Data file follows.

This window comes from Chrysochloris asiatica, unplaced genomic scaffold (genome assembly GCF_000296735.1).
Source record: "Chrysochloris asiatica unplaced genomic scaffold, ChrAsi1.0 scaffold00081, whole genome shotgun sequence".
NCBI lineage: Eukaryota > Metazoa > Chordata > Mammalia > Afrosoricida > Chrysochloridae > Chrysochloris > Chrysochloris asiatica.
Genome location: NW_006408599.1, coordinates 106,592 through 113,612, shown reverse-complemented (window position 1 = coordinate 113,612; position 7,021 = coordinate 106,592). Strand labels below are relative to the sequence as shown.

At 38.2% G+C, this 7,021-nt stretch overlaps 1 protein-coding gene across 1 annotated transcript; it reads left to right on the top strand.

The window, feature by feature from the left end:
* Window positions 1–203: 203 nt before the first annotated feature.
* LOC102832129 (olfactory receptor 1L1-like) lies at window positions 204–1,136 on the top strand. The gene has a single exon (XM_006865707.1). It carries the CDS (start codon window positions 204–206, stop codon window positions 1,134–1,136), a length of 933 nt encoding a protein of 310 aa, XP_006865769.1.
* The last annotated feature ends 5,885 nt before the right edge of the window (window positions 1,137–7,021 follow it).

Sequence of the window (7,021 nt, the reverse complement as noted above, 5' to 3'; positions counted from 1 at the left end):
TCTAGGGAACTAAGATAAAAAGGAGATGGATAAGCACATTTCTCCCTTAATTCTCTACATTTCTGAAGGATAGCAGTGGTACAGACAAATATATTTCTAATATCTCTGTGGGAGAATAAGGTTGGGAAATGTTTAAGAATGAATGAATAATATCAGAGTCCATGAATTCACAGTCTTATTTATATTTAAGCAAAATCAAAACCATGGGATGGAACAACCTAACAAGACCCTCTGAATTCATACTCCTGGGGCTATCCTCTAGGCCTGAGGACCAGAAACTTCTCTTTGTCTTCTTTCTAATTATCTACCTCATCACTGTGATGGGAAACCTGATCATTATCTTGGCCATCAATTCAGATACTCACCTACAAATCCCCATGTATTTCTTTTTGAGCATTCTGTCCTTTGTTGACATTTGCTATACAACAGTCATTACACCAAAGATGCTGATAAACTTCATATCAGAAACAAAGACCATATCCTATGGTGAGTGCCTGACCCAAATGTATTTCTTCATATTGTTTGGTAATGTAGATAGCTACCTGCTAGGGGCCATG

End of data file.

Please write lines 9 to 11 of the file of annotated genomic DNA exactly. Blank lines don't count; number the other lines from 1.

* The last annotated feature ends 5,885 nt before the right edge of the window (window positions 1,137–7,021 follow it).

Sequence of the window (7,021 nt, the reverse complement as noted above, 5' to 3'; positions counted from 1 at the left end):
TCTAGGGAACTAAGATAAAAAGGAGATGGATAAGCACATTTCTCCCTTAATTCTCTACATTTCTGAAGGATAGCAGTGGTACAGACAAATATATTTCTAATATCTCTGTGGGAGAATAAGGTTGGGAAATGTTTAAGAATGAATGAATAATATCAGAGTCCATGAATTCACAGTCTTATTTATATTTAAGCAAAATCAAAACCATGGGATGGAACAACCTAACAAGACCCTCTGAATTCATACTCCTGGGGCTATCCTCTAGGCCTGAGGACCAGAAACTTCTCTTTGTCTTCTTTCTAATTATCTACCTCATCACTGTGATGGGAAACCTGATCATTATCTTGGCCATCAATTCAGATACTCACCTACAAATCCCCATGTATTTCTTTTTGAGCATTCTGTCCTTTGTTGACATTTGCTATACAACAGTCATTACACCAAAGATGCTGATAAACTTCATATCAGAAACAAAGACCATATCCTATGGTGAGTGCCTGACCCAAATGTATTTCTTCATATTGTTTGGTAATGTAGATAGCTACCTGCTAGGGGCCATG